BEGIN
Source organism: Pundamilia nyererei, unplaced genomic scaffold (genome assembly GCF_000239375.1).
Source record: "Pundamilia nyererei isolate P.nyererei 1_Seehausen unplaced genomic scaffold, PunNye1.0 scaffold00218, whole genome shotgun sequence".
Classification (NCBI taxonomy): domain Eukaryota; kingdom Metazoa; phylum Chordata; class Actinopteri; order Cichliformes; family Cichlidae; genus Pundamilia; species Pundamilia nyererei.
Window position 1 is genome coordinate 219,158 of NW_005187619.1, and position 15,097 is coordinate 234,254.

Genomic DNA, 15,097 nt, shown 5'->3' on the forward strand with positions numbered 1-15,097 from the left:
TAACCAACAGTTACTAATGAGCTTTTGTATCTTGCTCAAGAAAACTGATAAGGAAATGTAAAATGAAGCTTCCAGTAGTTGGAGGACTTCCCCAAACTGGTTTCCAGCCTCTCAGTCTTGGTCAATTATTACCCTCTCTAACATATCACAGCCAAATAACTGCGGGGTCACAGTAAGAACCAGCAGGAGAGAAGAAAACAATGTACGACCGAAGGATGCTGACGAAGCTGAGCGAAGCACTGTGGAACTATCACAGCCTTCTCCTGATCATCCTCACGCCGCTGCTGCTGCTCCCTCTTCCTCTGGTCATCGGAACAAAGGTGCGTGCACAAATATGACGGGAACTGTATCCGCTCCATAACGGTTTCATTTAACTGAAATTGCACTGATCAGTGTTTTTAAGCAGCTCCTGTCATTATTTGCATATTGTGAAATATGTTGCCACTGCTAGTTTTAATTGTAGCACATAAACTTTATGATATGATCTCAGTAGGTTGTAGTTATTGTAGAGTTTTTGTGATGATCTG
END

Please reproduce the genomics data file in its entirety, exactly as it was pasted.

Source organism: Pundamilia nyererei, unplaced genomic scaffold (genome assembly GCF_000239375.1).
Source record: "Pundamilia nyererei isolate P.nyererei 1_Seehausen unplaced genomic scaffold, PunNye1.0 scaffold00218, whole genome shotgun sequence".
Classification (NCBI taxonomy): domain Eukaryota; kingdom Metazoa; phylum Chordata; class Actinopteri; order Cichliformes; family Cichlidae; genus Pundamilia; species Pundamilia nyererei.
Window position 1 is genome coordinate 219,158 of NW_005187619.1, and position 15,097 is coordinate 234,254.

Genomic DNA, 15,097 nt, shown 5'->3' on the forward strand with positions numbered 1-15,097 from the left:
TAACCAACAGTTACTAATGAGCTTTTGTATCTTGCTCAAGAAAACTGATAAGGAAATGTAAAATGAAGCTTCCAGTAGTTGGAGGACTTCCCCAAACTGGTTTCCAGCCTCTCAGTCTTGGTCAATTATTACCCTCTCTAACATATCACAGCCAAATAACTGCGGGGTCACAGTAAGAACCAGCAGGAGAGAAGAAAACAATGTACGACCGAAGGATGCTGACGAAGCTGAGCGAAGCACTGTGGAACTATCACAGCCTTCTCCTGATCATCCTCACGCCGCTGCTGCTGCTCCCTCTTCCTCTGGTCATCGGAACAAAGGTGCGTGCACAAATATGACGGGAACTGTATCCGCTCCATAACGGTTTCATTTAACTGAAATTGCACTGATCAGTGTTTTTAAGCAGCTCCTGTCATTATTTGCATATTGTGAAATATGTTGCCACTGCTAGTTTTAATTGTAGCACATAAACTTTATGATATGATCTCAGTAGGTTGTAGTTATTGTAGAGTTTTTGTGATGATCTG